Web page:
Voice 1 

In 2000, Ahmad began working with the World Bank and the United Nation’s cultural organization, UNESCO.  He was part of their Task Force on Higher Education and Society. Ahmad worked to educate people about the importance of higher education in developing societies.

Voice 2 

Through his work, Ahmad decided to start a university in his home country of Bangladesh. Ahmad saw a need for higher education, particularly among women.  In the last 30 years, more and more Asian women have been attending university.  However, the numbers are still low.  UNESCO reports that in 2009 only 28% of women in Asia attended university.  Ahmed wanted to change this.  He told the Boston Globe news organization,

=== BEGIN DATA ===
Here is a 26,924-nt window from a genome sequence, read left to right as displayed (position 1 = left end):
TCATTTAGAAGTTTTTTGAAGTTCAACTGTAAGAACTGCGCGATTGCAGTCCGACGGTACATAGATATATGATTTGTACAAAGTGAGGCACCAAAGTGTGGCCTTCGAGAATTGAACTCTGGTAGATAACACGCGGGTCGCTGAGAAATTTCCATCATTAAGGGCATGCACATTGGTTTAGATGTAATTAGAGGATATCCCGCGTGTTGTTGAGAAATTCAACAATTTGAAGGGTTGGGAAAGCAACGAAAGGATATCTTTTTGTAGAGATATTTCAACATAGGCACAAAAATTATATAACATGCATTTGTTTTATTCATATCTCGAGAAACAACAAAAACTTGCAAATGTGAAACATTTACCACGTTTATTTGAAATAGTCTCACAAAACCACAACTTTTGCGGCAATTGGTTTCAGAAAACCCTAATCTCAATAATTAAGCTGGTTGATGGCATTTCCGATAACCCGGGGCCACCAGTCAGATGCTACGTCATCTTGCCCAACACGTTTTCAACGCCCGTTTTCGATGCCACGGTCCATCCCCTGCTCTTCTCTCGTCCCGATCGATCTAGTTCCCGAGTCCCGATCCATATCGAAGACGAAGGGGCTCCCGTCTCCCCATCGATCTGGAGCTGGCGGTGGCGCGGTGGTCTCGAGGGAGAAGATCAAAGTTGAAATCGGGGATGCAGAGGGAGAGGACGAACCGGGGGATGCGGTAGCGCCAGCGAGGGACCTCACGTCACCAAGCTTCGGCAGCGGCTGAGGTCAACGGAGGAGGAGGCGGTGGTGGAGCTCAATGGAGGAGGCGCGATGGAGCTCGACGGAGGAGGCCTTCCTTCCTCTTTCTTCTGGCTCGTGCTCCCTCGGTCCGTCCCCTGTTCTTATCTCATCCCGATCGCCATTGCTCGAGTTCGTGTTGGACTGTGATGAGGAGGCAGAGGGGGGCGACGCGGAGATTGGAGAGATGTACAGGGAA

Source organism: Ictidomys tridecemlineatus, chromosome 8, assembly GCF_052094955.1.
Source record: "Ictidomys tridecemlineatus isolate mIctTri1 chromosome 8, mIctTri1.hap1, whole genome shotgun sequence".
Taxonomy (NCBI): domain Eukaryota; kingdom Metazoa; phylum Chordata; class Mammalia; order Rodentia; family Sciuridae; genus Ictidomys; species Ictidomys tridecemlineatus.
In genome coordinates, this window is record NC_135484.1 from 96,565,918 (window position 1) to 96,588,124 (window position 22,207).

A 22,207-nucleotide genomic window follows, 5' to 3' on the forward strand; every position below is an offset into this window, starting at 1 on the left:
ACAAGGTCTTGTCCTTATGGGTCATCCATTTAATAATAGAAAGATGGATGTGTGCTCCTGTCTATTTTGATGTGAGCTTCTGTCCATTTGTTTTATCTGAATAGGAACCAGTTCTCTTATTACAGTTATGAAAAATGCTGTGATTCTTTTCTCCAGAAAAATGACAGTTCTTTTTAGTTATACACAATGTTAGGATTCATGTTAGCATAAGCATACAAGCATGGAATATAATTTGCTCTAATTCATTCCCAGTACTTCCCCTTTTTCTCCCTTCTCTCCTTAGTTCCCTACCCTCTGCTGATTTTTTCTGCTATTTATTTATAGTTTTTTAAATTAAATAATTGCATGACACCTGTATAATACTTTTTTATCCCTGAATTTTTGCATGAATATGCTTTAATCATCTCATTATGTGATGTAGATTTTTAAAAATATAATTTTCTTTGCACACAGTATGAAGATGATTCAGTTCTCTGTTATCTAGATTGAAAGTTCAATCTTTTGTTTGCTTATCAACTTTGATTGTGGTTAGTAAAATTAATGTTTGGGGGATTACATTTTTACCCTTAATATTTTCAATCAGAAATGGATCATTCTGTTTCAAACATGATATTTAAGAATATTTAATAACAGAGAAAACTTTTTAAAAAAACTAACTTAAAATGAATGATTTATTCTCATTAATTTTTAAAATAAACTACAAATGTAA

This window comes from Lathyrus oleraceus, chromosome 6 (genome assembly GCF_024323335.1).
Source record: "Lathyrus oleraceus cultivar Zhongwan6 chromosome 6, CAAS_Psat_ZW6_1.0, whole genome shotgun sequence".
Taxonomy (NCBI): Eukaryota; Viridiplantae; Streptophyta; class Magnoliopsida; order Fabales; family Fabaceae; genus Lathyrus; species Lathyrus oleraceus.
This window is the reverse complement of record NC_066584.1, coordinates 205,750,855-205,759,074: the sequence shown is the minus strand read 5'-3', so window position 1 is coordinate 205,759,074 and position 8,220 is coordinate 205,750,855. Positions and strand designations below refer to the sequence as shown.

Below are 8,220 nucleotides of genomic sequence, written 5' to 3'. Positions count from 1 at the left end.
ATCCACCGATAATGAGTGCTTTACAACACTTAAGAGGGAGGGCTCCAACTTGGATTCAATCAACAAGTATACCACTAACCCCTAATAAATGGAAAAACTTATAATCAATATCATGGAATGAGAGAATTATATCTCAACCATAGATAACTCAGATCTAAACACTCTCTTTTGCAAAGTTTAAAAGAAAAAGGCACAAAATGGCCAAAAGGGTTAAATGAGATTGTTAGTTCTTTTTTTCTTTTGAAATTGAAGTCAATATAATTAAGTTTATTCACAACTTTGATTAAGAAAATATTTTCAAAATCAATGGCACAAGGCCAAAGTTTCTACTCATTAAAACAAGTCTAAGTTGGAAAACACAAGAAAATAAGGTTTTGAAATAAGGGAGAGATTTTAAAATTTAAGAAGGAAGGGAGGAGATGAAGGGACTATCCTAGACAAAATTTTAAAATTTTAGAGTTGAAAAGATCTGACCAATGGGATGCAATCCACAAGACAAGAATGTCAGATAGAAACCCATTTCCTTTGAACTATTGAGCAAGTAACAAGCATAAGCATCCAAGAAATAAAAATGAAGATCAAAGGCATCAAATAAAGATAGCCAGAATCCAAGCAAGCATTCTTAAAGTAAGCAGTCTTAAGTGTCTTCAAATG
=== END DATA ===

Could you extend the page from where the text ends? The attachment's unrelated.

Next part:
Voice 4 

"Women's education is the most effective way to bring about social and economic change."

Voice 1 

Ahmad knew that many women wanted to attend university. But he recognized that a lack of money often kept them from achieving an education. So, in 2006, Ahmad stopped working as a lawyer.  He began raising money to start the Asian University for Women.

Voice 2 

By 2008, Ahmad had raised enough money to open AUW and provide free education for over 100 students.  He had found expert teachers from around the world.  And AUW began accepting students.  Ahmad told the New York Times newspaper how the university chooses students:

Voice 4 

“We look for a light in their eyes. We look for courage  and for a sense of anger at injustice.  We look for mercy and a sense that they are moved by the problems of other people.”

Voice 1